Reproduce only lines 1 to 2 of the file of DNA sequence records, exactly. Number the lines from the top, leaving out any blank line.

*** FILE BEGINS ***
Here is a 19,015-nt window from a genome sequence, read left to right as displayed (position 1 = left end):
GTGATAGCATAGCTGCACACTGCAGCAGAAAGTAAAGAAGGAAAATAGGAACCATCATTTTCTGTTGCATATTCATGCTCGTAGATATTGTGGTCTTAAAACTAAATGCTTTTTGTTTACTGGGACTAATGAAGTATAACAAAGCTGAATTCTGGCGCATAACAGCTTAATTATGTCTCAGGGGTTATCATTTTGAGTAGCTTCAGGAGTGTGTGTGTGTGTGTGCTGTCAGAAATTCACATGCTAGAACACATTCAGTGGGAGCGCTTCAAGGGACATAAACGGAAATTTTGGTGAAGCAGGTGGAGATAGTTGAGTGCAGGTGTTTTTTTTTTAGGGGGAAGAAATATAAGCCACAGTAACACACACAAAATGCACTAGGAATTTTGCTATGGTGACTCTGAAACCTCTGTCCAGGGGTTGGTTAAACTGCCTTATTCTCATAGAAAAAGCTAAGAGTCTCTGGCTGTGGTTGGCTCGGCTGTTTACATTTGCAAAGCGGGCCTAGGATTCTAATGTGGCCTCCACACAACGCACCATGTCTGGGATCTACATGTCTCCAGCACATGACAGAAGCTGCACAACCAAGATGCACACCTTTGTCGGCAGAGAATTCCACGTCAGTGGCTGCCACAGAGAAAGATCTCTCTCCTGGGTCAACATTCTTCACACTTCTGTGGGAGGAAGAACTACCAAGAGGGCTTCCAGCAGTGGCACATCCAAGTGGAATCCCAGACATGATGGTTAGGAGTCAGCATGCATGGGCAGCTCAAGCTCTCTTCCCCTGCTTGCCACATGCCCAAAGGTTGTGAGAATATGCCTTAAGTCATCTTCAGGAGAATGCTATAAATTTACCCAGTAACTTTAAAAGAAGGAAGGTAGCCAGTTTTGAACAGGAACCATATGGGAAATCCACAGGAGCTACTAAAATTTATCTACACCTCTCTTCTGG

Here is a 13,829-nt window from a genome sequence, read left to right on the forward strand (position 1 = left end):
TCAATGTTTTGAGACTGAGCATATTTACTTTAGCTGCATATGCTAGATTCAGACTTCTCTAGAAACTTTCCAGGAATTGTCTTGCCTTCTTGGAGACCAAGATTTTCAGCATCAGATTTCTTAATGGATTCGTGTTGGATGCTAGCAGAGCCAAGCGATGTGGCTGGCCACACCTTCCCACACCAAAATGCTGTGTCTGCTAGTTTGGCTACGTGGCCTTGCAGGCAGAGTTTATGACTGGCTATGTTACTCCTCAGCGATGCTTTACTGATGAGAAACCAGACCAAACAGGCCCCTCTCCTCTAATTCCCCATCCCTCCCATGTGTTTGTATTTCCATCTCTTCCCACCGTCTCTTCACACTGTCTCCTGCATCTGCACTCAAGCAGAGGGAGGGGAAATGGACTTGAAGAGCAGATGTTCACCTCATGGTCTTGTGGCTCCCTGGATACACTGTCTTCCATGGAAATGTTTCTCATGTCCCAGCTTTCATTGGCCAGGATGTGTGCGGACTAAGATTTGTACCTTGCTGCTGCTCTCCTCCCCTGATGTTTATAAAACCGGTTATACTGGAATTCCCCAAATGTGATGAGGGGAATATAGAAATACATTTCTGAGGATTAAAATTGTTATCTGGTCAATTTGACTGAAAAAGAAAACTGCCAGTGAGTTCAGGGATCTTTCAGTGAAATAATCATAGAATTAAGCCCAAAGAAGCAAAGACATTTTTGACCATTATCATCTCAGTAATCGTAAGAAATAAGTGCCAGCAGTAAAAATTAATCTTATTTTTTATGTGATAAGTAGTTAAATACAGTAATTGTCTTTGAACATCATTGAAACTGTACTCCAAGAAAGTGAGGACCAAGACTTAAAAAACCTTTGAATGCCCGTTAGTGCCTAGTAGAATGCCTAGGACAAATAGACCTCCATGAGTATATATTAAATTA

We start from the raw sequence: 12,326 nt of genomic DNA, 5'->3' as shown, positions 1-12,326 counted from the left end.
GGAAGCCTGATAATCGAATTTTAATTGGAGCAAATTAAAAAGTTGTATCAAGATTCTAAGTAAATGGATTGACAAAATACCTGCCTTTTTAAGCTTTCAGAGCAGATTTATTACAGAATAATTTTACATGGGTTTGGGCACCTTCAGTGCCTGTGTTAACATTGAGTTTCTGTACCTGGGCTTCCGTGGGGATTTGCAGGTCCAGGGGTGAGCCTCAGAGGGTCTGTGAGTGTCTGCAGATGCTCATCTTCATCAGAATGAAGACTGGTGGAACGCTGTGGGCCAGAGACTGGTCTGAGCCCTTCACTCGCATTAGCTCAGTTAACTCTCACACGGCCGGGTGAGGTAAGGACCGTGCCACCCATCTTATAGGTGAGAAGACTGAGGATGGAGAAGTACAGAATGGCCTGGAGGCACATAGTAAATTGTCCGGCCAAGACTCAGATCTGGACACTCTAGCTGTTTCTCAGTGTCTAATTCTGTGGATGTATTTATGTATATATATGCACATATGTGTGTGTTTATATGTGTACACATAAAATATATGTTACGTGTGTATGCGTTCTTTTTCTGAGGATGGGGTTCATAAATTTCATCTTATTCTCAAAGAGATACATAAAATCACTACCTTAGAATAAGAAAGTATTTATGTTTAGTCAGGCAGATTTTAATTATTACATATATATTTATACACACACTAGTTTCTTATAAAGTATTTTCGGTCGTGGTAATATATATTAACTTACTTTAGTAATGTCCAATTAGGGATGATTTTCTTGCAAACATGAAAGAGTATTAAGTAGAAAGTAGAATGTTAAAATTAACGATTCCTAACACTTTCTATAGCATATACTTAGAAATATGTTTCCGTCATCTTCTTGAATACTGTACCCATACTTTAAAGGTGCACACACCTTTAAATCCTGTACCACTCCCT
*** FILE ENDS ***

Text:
Here is a 19,015-nt window from a genome sequence, read left to right as displayed (position 1 = left end):
GTGATAGCATAGCTGCACACTGCAGCAGAAAGTAAAGAAGGAAAATAGGAACCATCATTTTCTGTTGCATATTCATGCTCGTAGATATTGTGGTCTTAAAACTAAATGCTTTTTGTTTACTGGGACTAATGAAGTATAACAAAGCTGAATTCTGGCGCATAACAGCTTAATTATGTCTCAGGGGTTATCATTTTGAGTAGCTTCAGGAGTGTGTGTGTGTGTGTGCTGTCAGAAATTCACATGCTAGAACACATTCAGTGGGAGCGCTTCAAGGGACATAAACGGAAATTTTGGTGAAGCAGGTGGAGATAGTTGAGTGCAGGTGTTTTTTTTTTAGGGGGAAGAAATATAAGCCACAGTAACACACACAAAATGCACTAGGAATTTTGCTATGGTGACTCTGAAACCTCTGTCCAGGGGTTGGTTAAACTGCCTTATTCTCATAGAAAAAGCTAAGAGTCTCTGGCTGTGGTTGGCTCGGCTGTTTACATTTGCAAAGCGGGCCTAGGATTCTAATGTGGCCTCCACACAACGCACCATGTCTGGGATCTACATGTCTCCAGCACATGACAGAAGCTGCACAACCAAGATGCACACCTTTGTCGGCAGAGAATTCCACGTCAGTGGCTGCCACAGAGAAAGATCTCTCTCCTGGGTCAACATTCTTCACACTTCTGTGGGAGGAAGAACTACCAAGAGGGCTTCCAGCAGTGGCACATCCAAGTGGAATCCCAGACATGATGGTTAGGAGTCAGCATGCATGGGCAGCTCAAGCTCTCTTCCCCTGCTTGCCACATGCCCAAAGGTTGTGAGAATATGCCTTAAGTCATCTTCAGGAGAATGCTATAAATTTACCCAGTAACTTTAAAAGAAGGAAGGTAGCCAGTTTTGAACAGGAACCATATGGGAAATCCACAGGAGCTACTAAAATTTATCTACACCTCTCTTCTGG